2001-07-22 - 11:28 p.m.
One of the BYM's Texan biking buddies just passed this along:
A preacher was completing a temperance sermon. With great expression he said, "If I had all the beer in the world, I'd take it and throw it into the river."
With even greater emphasis he said, "And if I had all the wine in the world, I'd take it and throw it into the river."
And then finally, he said, "And if I had all the whiskey in the world, I'd take it and throw it into the river." He sat down.
The song leader then stood very cautiously and announced with a smile, "For our closing song, let us sing Hymn #365:
"Shall We Gather at the River."
...So I sit here Sunday night, with my glass of Knockando (a single malt Speyside whisky - a bit light for my taste but a good finish - sits well on the tongue). I had to rush to get to church this morning - I woke up late, threw on the first clean dress I saw, and bolted out of the house. Ironically, I arrived with five minutes to spare - unlike the mornings when I wake up at 7 a.m. and then arrive ten minutes late because I get caught up in answering email and cleaning the kitchen and other diversions.
For dinner, I broiled two golden trout in heavy cream, steamed a crown of broccoli, and mixed a package of seasoned couscous (otherwise known as, "oh, hell, the brown rice I'd meant to serve in five minutes is frozen in one gigantic pot-shaped brick"). For dessert, the BYM drove us downtown to Fido for two coffees and a slice of Death by Chocolate (where we ended up discussing religion, in part because there was a Unitarian joke on the Simpsons tonight).
As I mentioned earlier last week, there've been thoughts about Donne and beddability and compartmentalization floating around in my head, waiting for me to shape them into a decent entry. They're going to be floating in there for a while yet - partly because I'd have to do more reading before assembling a coherent thesis, and partly because, escribitionist though I be, I don't think I'm ready to dissect the seams and boundaries of my own life - which are why I'm interested in how Donne's sensual and spiritual phases are perceived, of course. Some other day, maybe. In the meantime, here's the full text of a poem I've occasionally quoted on some of my discussion lists:
A Letter to John Donne by C.H. Sisson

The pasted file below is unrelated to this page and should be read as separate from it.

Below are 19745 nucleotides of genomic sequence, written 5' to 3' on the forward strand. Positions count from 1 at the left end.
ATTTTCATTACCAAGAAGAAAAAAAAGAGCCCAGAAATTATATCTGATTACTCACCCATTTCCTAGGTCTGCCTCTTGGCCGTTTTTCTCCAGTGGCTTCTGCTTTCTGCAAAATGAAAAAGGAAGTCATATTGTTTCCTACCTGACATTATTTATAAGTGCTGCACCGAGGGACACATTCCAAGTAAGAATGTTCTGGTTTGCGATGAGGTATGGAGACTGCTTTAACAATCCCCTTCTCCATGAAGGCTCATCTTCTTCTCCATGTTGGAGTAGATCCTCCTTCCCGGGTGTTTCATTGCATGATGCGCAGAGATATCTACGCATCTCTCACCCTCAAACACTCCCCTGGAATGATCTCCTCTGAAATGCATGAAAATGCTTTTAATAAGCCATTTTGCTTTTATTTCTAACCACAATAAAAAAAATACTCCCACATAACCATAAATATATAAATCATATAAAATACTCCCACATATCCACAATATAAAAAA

On 27 July 1617, Donne preached at the parish church at Sevenoaks, of which he was rector, and was entertained at Knole, then the country residence of Richard Sackville, third Earl of Dorset.
I understand you well enough, John Donne
First, that you were a man of ability
Eaten by lust and by the love of God
Then, that you crossed the Sevenoaks High Street
As rector of Saint Nicholas:
I am of that parish.
To be a man of ability is not much
You may see them on the Sevenoaks platform any day
Eager men with despatch cases
Whom ambition drives as they drive the machine
Whom the certainty of a meticulous operation
Pleasures as a morbid sex a heart of stone.
That you should have spent your time in the corruption of courts
As these in that of cities, gives you no place among us:
Ability is not even the game of a fool
But the click of a computer operating in a waste
Your cleverness is dismissed from the suit
Bring out your genitals and your theology.
What makes you familiar is this dual obsession:
Lust is not what the rutting stag knows
It is to take Eve's apple and to lose
The stag's paradisal look:
The love of God comes readily
To those who have most need.
You brought body and soul to this church
Walking there through the park alive with deer
But now what animal has climbed into your pulpit?
One whose pretension is that the fear
Of God has heated him into a spirit
An evaporated man no physical ill can hurt.
Well might you hesitate at the Latin gate
Seeing such apes denying the church of God:
I am grateful particularly that you were not a saint
But extravagant whether in bed or in your shroud.
You would understand that in the presence of folly
I am not sanctified but angry.
Come down and speak to the men of ability
On the Sevenoaks platform and tell them
That at your Saint Nicholas the faith
Is not exclusive in the fools it chooses
That the vain, the ambitious and the highly sexed
Are the natural prey of the incarnate Christ.
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